Middle East and North Africa
“They showed me a photocopied piece of paper that read: ‘Since the election, some people want to create chaos and unrest. It is asked that quick action is taken… to identify the organizers and the collaborators.’ It was pretty strange for me. I asked, ‘How is this related to me?’ They explained it was a general warrant. Then they brought me to the car.”
Shiva Nazar Ahari, an Iranian human rights defender arrested on 14 June, describing her arrest by Intelligence Ministry officials.
The year opened with Israeli military jets pounding
The Iranian authorities, meanwhile, seemed more intent on covering up than investigating allegations of rape and other torture of detainees. They also sought to transfer the blame for killings committed by their forces onto those who spoke out against them, rather than comply with their obligations under international law to properly investigate human rights violations and hold those responsible to account. As the architects of the abuse, they had much to hide.
The events in
Conflict and insecurity
The short, sharp conflict in
Likewise, it was civilians, people trying to go about their daily lives amid the turmoil around them, who bore the brunt of the internal conflict that continued to grip much of
In Yemen too, many thousands of civilians were displaced from their homes – they numbered close to 200,000 by the end of 2009 – and an unknown number were killed amid renewed, more intense fighting between government forces and armed adherents of a Shi’a minority cleric killed in 2004. The conflict, in the northerly Sa’da Governorate, spilled over into neighbouring
"In all too many states, those who had the courage or temerity to question government policies or criticize their human rights records were still liable to find themselves branded as enemies of the state."
Attacks by armed groups, including groups apparently aligned to al-Qa’ida, killed civilians in states such as
Repression of dissent
If these were the most extreme manifestations, the political insecurity that pervades the region was evidenced also by a pattern of governmental intolerance of even peaceful criticism and dissent.
In states such as
In Egypt, leaders of the Muslim Brotherhood – all civilians – sentenced to imprisonment after an unfair trial before a military court in 2008 had their sentences confirmed and members and supporters of the organization, officially banned but commanding wide support, continued to be harassed and detained. In the West Bank, the Fatah-led Palestinian Authority cracked down on supporters of Hamas; in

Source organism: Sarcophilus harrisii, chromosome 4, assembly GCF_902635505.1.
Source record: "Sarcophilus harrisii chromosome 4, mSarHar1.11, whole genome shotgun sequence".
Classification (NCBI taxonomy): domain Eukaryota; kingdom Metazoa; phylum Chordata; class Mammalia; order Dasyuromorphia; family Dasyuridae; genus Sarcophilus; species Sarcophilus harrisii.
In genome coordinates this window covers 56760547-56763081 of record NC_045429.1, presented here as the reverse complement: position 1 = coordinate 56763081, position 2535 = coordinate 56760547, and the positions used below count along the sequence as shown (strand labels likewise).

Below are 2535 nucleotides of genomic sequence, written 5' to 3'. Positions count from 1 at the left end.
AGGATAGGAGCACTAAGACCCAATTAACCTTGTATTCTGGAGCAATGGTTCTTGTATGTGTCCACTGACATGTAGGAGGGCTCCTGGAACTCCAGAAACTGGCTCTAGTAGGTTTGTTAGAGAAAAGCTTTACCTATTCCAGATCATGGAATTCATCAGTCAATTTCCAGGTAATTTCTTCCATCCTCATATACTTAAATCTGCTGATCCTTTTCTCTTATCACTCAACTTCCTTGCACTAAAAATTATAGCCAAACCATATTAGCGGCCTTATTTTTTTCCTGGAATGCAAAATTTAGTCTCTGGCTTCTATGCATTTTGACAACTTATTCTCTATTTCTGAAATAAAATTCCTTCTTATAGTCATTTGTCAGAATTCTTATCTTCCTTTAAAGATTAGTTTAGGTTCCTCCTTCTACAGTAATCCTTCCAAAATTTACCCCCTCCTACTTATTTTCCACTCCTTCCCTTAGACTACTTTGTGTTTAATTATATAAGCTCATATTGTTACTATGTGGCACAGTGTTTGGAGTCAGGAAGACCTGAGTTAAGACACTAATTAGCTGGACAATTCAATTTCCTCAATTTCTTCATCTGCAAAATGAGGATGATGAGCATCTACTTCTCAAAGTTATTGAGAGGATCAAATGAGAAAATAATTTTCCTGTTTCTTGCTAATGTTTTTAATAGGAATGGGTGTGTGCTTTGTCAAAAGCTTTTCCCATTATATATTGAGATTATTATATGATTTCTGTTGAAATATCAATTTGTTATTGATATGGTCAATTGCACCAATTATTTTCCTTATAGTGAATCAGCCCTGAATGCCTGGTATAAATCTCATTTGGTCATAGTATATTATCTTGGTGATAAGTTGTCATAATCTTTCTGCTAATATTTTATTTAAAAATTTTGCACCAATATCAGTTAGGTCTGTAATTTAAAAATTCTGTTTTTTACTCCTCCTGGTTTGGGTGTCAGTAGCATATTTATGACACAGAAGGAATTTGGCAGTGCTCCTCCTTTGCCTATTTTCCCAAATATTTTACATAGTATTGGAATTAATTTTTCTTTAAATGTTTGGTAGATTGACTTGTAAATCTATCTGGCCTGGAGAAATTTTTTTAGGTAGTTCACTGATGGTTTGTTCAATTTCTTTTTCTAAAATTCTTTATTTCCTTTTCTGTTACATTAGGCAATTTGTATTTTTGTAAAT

The Moroccan authorities, meanwhile, were increasingly intolerant of those advocating independence for Western Sahara, administered by
In all too many states, those who had the courage or temerity to question government policies or criticize their human rights records were still liable to find themselves branded as enemies of the state and detained or sentenced to prison terms.
Some even paid with their lives: in
Freedom of expression and the media
In most countries of the region, the media was closely controlled. Editors and journalists had to operate within both written and unwritten rules, and to steer clear of subjects considered taboo – including criticism of the ruler, his family and circle, official corruption or other abuse of power by those in authority. The alternative was to be subjected to harassment, arrest or prosecution on criminal defamation charges. It was not only the mainstream media that suffered in this way. In
"Torture and other ill-treatment remained endemic and, for the most part, were committed with impunity."
Throughout the region, governments allowed their security forces exceptional licence in the name of upholding state security and defending against threats to the public, although often such forces were used to pursue partisan political interests and to maintain monopolies on power in the face of calls for greater openness, free elections and political change.
Consequently, torture and other ill-treatment remained endemic and, for the most part, were committed with impunity. It was common practice throughout the region for political suspects to be detained incommunicado, often for weeks or months at a time, in secret or undisclosed prisons where they were tortured and abused to make them “confess”, to name and so put at risk others with whom they were associated, to make them become informers or simply to terrorize them. Many such detainees were then brought to trial, often before special courts whose procedures ran counter to those prescribed under international fair trial standards, routinely ignoring their complaints of torture and convicting them on the basis of their forced ‘confessions’.